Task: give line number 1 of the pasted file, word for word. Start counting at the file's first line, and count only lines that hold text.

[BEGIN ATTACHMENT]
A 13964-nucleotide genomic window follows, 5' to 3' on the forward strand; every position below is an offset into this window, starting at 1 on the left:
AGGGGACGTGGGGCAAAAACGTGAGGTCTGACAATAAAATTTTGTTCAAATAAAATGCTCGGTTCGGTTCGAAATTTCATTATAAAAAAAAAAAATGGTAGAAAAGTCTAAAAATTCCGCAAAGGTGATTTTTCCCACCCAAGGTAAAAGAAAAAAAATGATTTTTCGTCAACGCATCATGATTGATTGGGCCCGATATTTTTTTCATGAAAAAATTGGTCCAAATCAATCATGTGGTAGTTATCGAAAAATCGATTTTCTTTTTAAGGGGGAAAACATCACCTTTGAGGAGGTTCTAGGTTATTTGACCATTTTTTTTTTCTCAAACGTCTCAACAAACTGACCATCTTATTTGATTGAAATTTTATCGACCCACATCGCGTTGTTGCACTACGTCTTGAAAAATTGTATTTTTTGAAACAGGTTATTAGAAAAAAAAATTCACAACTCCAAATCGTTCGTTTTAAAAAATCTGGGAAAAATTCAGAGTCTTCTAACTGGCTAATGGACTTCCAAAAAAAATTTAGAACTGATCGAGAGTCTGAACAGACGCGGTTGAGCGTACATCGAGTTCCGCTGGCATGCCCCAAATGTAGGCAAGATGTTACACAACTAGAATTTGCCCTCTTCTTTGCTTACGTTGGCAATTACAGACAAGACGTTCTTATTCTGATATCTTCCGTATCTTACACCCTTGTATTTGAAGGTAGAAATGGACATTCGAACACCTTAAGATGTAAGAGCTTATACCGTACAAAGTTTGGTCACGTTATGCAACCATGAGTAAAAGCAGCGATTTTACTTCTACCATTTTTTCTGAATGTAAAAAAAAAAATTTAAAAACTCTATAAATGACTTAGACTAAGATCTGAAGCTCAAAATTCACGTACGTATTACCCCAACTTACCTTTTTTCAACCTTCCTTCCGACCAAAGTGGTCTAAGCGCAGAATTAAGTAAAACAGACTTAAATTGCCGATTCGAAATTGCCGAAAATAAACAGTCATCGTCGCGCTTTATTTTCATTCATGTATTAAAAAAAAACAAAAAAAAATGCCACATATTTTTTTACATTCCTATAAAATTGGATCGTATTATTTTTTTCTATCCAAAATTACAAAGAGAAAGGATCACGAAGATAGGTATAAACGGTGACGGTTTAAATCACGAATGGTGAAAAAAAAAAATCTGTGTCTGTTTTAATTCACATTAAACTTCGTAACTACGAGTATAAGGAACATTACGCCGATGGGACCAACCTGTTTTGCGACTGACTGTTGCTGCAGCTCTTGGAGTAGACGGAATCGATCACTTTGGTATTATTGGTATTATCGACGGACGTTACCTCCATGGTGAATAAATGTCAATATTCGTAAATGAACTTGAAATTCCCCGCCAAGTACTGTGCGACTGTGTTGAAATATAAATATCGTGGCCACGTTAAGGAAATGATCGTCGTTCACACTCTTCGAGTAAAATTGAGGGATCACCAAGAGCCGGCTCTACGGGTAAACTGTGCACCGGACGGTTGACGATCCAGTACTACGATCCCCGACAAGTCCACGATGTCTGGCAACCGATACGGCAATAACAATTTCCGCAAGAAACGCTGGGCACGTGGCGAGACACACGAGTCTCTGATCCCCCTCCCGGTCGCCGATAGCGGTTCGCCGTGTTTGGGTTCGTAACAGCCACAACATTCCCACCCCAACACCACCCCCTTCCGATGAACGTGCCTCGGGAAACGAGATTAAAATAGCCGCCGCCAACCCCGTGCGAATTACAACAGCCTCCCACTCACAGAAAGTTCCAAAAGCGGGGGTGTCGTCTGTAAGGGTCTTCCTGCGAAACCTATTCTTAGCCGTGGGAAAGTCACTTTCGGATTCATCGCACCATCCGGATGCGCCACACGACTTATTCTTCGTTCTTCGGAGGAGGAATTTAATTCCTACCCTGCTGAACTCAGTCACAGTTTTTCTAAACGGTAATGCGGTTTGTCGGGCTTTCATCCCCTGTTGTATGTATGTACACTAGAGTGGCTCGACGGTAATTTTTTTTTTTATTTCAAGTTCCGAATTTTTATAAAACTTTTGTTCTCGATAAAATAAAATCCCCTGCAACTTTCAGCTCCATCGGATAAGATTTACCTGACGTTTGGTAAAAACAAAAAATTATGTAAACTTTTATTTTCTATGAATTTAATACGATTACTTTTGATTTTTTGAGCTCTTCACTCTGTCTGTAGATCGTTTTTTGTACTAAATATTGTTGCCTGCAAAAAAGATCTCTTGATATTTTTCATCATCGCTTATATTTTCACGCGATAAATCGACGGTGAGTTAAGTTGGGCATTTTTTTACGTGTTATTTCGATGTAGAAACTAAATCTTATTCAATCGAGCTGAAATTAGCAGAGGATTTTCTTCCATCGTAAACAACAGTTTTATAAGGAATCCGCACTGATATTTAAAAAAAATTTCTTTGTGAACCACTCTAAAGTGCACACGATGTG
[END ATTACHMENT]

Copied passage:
A 13964-nucleotide genomic window follows, 5' to 3' on the forward strand; every position below is an offset into this window, starting at 1 on the left: